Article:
CRWA in the News
CDC takes the grassroots route for a greener Allston-Brighton
By Pat B. Tarantino
Allston/Brighton TAB, Friday July 24,2009
Allston, Mass. - As summer moves into full swing, Allston-Brighton residents are looking for new ways to go green.
Thirty members of the Allston Brighton Green Space Advocates, Charles River Watershed Association, Allston-Brighton Community Development Corporation and residents met last week on Wednesday at the Penniman Road Playground in Allston to discuss new ways to protect the environment and beautify the neighborhood.
The project is part of a continued effort to educate residents on simple ways to improve the environment locally.
“Although the city of Boston is trying to go green by passing laws to encourage energy-efficient housing, there’s a grassroots level where people can make a difference person to person, house to house,” said Tamara Daly, Green Space Advocate vice president.
The open-air meeting covered several simple ways for individuals to regulate both their water and electrical use.
David Holtzman, a representative of the Advocates, offered those in attendance a chance to borrow a Kill-a-Watt, a small device used to monitor the amount of electricity individual appliances use in a household.
“This is an easy way to get a better idea of just how much power plugged-in appliances can drain over the course of a day,” said Holtzman.
Pallavi Mande, a representative of the Charles River Watershed Association, introduced those in attendance to the basic design behind a rain garden, a small trench cut into a lawn that catches excess rainwater and uses it to irrigate the surrounding foliage.
Because the surrounding lawn slowly seeps up the water caught in the trench, it minimizes yard work and water usage.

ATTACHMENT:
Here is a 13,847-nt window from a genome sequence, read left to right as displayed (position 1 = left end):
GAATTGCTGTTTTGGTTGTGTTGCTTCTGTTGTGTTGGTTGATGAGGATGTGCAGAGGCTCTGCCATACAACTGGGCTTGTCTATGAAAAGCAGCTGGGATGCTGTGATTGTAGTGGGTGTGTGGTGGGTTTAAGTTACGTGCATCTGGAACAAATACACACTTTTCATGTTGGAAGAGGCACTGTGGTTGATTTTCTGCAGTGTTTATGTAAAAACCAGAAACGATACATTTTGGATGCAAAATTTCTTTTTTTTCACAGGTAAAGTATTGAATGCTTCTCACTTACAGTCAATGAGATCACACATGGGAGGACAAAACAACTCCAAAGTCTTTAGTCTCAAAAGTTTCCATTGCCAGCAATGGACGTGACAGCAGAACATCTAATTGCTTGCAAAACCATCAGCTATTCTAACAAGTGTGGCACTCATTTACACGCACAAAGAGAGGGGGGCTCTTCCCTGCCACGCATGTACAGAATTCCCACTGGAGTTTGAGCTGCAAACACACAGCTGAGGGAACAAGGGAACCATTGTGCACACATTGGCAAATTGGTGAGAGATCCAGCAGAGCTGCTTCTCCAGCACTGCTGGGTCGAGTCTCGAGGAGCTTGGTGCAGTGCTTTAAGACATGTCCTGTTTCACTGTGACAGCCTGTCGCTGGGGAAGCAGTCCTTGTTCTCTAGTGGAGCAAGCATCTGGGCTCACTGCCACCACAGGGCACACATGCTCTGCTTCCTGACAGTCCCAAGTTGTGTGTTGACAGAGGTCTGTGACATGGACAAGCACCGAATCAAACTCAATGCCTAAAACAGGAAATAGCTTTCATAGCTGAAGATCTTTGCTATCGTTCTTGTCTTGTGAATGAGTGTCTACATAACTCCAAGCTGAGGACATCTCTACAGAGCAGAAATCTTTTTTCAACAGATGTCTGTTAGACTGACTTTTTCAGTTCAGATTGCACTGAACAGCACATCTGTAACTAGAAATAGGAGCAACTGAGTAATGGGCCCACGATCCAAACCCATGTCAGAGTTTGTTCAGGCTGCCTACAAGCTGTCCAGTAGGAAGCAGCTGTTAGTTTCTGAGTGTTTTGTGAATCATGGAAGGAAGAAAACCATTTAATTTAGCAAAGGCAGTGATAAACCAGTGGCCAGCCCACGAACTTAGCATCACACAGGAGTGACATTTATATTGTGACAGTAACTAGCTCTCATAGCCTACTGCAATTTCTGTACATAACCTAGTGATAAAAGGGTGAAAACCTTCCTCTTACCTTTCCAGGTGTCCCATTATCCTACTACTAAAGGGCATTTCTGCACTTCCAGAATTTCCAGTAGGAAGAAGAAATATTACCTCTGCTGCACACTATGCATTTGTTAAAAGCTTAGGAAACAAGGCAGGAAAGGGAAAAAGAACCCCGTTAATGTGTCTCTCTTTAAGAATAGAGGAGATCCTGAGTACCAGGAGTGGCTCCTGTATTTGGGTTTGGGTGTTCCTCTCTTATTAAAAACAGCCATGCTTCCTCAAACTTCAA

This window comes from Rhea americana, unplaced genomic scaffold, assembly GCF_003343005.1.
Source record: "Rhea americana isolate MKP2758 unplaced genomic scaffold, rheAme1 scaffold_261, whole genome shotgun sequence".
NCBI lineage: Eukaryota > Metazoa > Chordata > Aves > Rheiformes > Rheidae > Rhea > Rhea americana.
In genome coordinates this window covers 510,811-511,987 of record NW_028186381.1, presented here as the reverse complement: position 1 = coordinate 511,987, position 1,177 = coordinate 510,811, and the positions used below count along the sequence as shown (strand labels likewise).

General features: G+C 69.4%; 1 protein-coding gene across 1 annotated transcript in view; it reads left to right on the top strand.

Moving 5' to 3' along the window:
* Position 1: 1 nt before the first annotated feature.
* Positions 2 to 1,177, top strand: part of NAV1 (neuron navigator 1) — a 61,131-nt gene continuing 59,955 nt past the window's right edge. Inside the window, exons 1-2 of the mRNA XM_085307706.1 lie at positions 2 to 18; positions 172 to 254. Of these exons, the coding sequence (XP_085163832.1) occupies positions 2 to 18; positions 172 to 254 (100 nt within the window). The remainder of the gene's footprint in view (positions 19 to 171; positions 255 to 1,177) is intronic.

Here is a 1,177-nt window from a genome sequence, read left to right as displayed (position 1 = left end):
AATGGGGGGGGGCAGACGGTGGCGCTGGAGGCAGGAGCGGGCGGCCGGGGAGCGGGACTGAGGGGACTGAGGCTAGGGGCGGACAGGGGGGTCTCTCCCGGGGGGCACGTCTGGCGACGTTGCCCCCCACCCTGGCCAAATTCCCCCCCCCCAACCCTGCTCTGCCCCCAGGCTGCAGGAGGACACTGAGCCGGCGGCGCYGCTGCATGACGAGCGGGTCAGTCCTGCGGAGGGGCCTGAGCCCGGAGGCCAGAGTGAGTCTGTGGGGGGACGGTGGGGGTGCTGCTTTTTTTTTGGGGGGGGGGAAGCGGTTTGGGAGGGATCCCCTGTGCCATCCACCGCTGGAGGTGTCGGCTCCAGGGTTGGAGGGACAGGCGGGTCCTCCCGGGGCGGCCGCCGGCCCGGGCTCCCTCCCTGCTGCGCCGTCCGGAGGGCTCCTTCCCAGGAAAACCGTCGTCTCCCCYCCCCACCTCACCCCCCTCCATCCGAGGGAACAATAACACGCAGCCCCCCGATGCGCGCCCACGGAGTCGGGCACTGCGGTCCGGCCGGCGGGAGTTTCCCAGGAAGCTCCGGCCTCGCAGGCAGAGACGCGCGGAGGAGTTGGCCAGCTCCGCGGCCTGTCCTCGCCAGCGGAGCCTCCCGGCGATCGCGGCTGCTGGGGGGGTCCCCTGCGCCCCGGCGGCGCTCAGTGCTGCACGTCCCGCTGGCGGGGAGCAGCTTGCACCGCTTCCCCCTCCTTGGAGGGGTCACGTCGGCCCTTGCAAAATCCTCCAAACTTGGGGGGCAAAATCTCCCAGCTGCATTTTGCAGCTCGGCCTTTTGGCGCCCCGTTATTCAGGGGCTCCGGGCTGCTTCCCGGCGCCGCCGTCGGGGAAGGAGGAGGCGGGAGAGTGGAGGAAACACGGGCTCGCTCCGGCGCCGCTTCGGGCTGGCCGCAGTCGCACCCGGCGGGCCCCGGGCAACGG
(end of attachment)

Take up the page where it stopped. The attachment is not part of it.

“With projects like these, everyone can do their own small part to help the city at large,” Mande said.
Holtzman encouraged the rain garden idea, suggesting that the runoff water would otherwise pose an environmental risk.
“One of the major problems in cities is that rainwater runs from the streets into the river, bringing with it oil and grease that pollutes the water,” said Holtzman.
Matt Houde, a professional landscaper and Green Space Advocate, gave a presentation on the construction of a rain barrel that collects stormwater running off buildings, allowing homeowners to water their lawns with water that would otherwise fill the streets.
The design involves a large plastic barrel with a spigot fixed near the base and a number of holes are drilled into the top to catch additional water. A hose connecting to a second spigot located near the top of the barrel channels water from a buildings gutter system into the collection area.
“It’s a very low-cost project that anyone can do,” said Houde, who received the barrel from a nearby carwash and purchased the two fixtures needed from a local hardware store.
District 9 City Councilor Mark Ciommo and state Rep. Kevin Honan also made appearances. “It’s really important for us to encourage sustainable efforts like these in our communities,” said Ciommo.